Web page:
Fearn Abbey is found on the fertile low-lying ground just east of the Hill of Fearn and two miles north-west of the coastal village of Balintore. At first sight it is an ordinary rectangular parish church. The reality is a much more complex story dating back almost 800 years.
On the ground the church you see today is simple in design and largely dates from a major reconstruction in 1772. Internally the look and feel of the church owes much to alterations made as recently as 1971. Towards the east end roofless mausoleums project from both the north and south sides, suggesting much older buildings.
Perhaps the oddest feature is the much larger enclosure projecting from the south side of the church and very obvious in views from that side, as shown in the header photo. To the untrained eye this looks intrusive: almost as if someone has used modern breeze-blocks to build some sort of agricultural structure against the church.
Yet this is actually all that is left of St Michael's Aisle, added to the abbey church by Abbot Finlay McFaed in time to house his tomb and effigy on his death in 1485. And once inside the aisle, the great age of the structure is obvious. The difference between the internal and external appearance is because in 1790 a stone "skin" was wrapped around the outside of the aisle, presumably to keep it standing: it's a shame it wasn't done in a style more in keeping with the church itself.
Fearn Abbey was founded at Fearn by the Earl of Ross in 1225. But not at this Fearn: rather at the hamlet of that name on the south side of the Dornoch Firth between Bonar Bridge and Edderton. The Abbey relocated the 15 miles or so to its current site on much better agricultural land in 1238. It kept its name, and the settlement that grew nearby became known as New Fearn: over time the "New" was dropped.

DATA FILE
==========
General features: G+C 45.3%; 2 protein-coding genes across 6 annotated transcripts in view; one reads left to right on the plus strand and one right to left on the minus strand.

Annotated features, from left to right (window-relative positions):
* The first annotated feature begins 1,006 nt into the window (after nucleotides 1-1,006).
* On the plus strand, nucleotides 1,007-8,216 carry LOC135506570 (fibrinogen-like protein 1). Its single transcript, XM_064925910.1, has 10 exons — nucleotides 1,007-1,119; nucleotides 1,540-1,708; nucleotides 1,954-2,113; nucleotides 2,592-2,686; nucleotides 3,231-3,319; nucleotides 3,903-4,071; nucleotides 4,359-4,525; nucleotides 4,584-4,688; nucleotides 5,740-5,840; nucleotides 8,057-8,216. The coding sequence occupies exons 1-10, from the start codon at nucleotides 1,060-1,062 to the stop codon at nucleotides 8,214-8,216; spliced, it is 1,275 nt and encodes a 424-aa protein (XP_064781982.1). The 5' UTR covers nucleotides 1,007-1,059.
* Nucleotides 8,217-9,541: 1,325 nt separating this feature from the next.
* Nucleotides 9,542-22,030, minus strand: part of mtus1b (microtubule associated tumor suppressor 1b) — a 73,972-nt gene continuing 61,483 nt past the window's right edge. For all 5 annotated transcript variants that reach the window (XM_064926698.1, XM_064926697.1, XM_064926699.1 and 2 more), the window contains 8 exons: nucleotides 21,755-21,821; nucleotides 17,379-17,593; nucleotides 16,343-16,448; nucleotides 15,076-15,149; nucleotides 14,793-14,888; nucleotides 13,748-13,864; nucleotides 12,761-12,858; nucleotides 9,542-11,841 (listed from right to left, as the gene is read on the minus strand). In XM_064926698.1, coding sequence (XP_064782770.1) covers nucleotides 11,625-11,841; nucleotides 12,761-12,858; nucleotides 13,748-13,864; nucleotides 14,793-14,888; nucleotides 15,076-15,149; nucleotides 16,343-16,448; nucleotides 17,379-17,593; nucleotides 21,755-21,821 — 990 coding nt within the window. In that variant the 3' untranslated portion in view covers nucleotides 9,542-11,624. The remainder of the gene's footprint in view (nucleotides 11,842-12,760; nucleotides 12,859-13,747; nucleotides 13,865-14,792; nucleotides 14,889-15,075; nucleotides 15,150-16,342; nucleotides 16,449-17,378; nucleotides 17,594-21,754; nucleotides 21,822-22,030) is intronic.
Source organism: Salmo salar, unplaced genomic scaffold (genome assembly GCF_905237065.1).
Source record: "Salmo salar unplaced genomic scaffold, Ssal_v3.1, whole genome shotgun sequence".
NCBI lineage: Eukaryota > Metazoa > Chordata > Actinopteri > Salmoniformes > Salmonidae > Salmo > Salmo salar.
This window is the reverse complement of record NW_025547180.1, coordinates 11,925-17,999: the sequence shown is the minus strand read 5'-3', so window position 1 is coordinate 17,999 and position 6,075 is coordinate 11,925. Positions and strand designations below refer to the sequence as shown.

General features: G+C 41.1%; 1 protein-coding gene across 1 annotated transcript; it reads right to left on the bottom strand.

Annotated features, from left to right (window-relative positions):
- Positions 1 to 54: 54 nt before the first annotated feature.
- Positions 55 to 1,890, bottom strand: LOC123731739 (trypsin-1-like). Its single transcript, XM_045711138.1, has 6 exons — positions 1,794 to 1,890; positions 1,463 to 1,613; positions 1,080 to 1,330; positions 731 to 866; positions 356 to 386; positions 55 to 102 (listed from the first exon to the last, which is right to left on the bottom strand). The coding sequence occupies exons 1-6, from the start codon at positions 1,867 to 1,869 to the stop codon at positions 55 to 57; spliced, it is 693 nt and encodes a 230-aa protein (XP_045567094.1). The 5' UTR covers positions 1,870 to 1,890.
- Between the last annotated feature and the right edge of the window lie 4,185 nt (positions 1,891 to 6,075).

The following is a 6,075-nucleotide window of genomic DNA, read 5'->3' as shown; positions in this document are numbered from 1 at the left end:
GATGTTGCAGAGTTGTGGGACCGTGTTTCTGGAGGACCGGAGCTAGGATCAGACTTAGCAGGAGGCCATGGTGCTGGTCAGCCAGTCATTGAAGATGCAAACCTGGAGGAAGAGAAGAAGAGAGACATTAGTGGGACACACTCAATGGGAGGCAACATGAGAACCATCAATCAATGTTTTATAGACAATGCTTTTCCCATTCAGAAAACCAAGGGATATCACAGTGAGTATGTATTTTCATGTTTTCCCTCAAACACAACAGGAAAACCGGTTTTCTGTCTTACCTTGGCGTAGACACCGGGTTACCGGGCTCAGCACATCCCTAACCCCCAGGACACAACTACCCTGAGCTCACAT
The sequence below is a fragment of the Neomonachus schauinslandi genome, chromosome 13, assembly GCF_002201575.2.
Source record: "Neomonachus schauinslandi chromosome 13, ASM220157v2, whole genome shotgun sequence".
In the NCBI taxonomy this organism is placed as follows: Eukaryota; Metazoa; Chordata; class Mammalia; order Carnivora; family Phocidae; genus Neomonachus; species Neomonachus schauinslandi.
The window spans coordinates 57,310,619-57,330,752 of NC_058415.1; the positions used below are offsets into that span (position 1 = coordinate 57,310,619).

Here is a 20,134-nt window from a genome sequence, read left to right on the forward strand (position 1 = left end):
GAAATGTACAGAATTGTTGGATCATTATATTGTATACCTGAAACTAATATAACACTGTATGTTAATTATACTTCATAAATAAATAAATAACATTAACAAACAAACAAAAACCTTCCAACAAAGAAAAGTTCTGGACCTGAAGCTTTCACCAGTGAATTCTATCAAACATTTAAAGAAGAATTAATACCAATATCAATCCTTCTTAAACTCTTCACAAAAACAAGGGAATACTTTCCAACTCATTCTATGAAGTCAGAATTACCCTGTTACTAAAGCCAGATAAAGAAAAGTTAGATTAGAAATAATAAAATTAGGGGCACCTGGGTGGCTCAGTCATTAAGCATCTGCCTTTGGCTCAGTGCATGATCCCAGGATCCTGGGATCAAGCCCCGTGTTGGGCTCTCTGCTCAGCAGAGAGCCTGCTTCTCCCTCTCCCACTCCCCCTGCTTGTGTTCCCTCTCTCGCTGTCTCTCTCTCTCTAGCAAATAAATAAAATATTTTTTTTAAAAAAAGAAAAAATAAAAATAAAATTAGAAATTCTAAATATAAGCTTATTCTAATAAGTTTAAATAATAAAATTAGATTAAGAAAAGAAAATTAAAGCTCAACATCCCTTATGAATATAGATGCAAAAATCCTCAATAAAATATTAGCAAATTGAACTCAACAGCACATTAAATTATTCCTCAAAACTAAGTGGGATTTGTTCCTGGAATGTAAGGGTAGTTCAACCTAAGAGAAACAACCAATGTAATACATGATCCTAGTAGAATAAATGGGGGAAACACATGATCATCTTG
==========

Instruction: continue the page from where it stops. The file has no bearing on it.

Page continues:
The Abbey Church was rebuilt in the mid 1300s, and the St Michael's Aisle was added to the south in the 1400s, with a new dormitory building to its south and a cloister. At the same time the Abbey Church was reroofed in stone flags. Some time later a chapel was added to the south of the east end of the church.
After the Reformation of 1560 the Abbey Church became the Parish Church and a mausoleum was added to the north side of the east end, which was itself taken over as a burial place for the Ross family. On Sunday 10 October 1742 the church was struck by lightning during a service and the stone-flagged roof collapsed on the congregation, killing as many as 50. The Minister, who had been saved by the bulk of the pulpit, insisted a new church be built to the south, using stone from the remains of the dormitory and cloister, and from the west end of the church.
Yet by 1771 the new church was itself in ruins, and in 1772 the original church was reconstructed, employing where necessary stone from the replacement church built in the 1740s. What was not reused was demolished and no sign of this very short-lived church can be seen on the ground today.